Again, Advanced Placement credits are generally not accepted unless the student, in return, takes higher level physics classes. This, however, is generally frowned upon, as higher level physics knowledge are often of no use to future doctors.
Medical School Requirements: Part 2 – Other Requirements
In addition to the Science Requirements in Part 1, Med School Requirements include the following as well.
The required laboratory requirements of biology, physics, and chemistry are no longer defined as discretely as they were previously in the last admission cycle. Lengthy laboratory components of the required science requirement courses are not necessarily time must be efficiently spent. Active, sustained participation in faculty-mentored laboratory research experiences is strongly encouraged and can be used to meet requirements for the obtainment of laboratory skills. Proper focus on hypothesis-driven exercises, problem solving skills, and hands-on demonstrations of important principles should take precedence over long laboratory time commitments that steal time away from other, more productive educational opportunities. Computational abilities are required for contemporary scientific literacy. Although the calculus of derivatives and integration represents important concepts for the precise, quantifiable understanding of dynamic physiological processes and systems, a full year of calculus focusing on the derivation of biologically low-relevance theorems is less important than mastery of more relevant algebraic and trigonometric quantitative skills. Still, to prepare adequately for the quantitative reasoning demands of the modern medical curriculum and certain medical specialties, in addition to medical school admission in general, to provide analytic perspective and to appreciate the uncertainties in evaluation of biological systems, students are required to have familiarity with calculus. Broader and more flexible range of requirements is encouraged, but given the importance of statistics for understanding the literature of science and medicine; adequate grounding in statistics is required for most applicants.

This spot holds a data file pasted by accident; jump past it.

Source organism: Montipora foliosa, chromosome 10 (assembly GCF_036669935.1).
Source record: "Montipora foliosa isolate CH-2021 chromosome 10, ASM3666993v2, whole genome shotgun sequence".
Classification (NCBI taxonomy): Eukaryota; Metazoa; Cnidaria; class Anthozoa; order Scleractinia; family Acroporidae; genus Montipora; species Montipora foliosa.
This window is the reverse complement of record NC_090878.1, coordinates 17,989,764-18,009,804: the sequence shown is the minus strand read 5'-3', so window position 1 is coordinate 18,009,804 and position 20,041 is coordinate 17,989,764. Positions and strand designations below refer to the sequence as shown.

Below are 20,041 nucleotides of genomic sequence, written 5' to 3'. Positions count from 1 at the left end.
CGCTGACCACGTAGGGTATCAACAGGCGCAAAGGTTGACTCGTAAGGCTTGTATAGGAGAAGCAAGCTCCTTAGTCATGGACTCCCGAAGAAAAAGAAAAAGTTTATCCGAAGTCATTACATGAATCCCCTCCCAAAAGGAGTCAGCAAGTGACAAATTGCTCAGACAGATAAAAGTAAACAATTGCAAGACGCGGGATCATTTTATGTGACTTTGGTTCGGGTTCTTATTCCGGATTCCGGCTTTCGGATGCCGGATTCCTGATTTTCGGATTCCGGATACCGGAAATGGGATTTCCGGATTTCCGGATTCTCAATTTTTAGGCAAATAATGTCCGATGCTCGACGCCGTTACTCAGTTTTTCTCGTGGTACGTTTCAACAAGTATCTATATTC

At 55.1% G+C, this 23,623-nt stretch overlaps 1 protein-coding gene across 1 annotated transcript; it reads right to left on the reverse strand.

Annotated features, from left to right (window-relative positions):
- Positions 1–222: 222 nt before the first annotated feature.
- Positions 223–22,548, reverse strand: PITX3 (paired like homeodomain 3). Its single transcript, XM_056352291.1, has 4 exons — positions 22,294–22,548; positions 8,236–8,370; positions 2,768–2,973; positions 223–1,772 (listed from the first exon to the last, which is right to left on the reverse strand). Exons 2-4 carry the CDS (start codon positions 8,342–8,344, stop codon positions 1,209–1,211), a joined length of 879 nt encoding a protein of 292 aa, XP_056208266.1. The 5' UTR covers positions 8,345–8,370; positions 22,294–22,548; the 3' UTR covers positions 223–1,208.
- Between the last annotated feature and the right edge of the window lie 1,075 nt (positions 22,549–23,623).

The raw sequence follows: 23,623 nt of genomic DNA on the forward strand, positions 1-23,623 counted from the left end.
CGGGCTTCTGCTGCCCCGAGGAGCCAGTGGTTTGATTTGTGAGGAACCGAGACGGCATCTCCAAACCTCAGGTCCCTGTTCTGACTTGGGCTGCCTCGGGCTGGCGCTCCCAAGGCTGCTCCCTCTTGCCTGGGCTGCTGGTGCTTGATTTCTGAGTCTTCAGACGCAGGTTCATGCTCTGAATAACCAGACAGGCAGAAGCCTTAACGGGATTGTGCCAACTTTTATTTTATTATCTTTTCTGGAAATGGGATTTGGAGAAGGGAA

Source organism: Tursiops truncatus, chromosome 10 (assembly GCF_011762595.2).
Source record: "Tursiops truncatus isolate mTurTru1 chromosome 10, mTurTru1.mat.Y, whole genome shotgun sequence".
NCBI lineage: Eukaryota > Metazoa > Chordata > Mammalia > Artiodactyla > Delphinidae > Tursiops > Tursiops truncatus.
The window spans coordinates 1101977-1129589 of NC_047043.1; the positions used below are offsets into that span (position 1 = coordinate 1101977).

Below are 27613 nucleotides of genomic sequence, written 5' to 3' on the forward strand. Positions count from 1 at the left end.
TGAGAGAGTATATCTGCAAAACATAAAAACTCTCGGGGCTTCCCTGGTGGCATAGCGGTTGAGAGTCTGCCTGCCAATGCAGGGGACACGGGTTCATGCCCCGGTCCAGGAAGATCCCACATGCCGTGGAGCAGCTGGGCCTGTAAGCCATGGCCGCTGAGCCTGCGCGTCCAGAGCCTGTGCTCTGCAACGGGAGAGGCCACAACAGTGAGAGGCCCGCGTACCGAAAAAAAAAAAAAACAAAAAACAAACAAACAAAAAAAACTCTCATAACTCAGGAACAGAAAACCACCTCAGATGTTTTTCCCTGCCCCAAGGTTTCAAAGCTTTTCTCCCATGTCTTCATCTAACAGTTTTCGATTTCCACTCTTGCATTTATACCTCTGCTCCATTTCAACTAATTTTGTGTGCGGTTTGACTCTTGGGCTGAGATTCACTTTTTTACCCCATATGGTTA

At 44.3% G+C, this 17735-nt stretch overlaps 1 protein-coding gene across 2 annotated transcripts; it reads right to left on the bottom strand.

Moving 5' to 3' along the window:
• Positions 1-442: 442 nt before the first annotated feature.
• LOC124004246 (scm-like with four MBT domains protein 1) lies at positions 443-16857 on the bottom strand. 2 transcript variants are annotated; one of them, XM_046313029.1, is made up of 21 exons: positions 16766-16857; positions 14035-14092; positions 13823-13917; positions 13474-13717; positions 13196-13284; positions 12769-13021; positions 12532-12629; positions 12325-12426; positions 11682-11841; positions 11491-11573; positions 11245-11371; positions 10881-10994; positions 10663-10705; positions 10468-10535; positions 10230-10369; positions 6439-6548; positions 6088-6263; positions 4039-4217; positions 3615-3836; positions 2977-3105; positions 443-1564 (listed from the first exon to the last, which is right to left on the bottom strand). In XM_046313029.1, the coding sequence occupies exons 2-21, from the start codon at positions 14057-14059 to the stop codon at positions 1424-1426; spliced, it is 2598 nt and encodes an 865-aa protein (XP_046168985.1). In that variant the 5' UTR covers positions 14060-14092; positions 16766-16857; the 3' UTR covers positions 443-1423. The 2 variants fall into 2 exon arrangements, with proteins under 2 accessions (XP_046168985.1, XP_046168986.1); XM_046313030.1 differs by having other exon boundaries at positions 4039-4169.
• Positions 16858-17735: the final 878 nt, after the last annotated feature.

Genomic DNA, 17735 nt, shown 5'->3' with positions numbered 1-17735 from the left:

Although the formal requirement for mathematics remains 1 year, due to the increasing competition, may have suggested the need for applicants to take beyond the required math sequence. Rather than increasing the one year devoted to mathematics preparation, the one-year effort should be more relevant to biology and medicine than the formerly required, traditional, one-year calculus course. Flexibility will be welcome in meeting these requirements. For example, formally, a semester course in calculus that covers derivatives and integration and a semester course in statistics are the basics; however, a calculus-based physics course and another science course that includes a firm grounding in biostatistics; or even an unified two-semester course that covers important, biologically relevant concepts in calculus and statistics can be used to satisfy this requirement.
Surprisingly, when it comes to mathematics, many medical schools do accept the Advanced Placement credits for admission purposes, allowing students to focus on other categories of their application with more time.
The formal requirement, 1 year of English, is extremely vague. However, these skills are expected from applications universally:
1. Write logically and with clarity and style about important questions across disciplines.
2. Articulate persuasively, both on paper and in oral presentations, focused, sophisticated, and credible thesis arguments.
3. Appreciate the methodologies that particular disciplines apply for understanding and communicating results effectively.
4. Approach evidence with probity and intellectual independence.
5. Use source material appropriately with scrupulous and rigorous attribution.
Generally, Advanced placement credits cannot be used to satisfy this requirement for most medical schools with the exception of a few.
It is of the utter most importance that a future doctor will be able to communicate effectively with his/her peers and patients, thus this foreign language requirement is established. While not strictly enforced, most schools expect to see the applicant’s mastery over a foreign language. This is a extremely useful skill that expands intellectual and cultural horizons and that reinforces preparation for patient care in a multicultural society, as in the future many of your patients and peers may be originated from different culture and may not communicate with you with the same language.
Medical School Requirements: Part 3 – Summary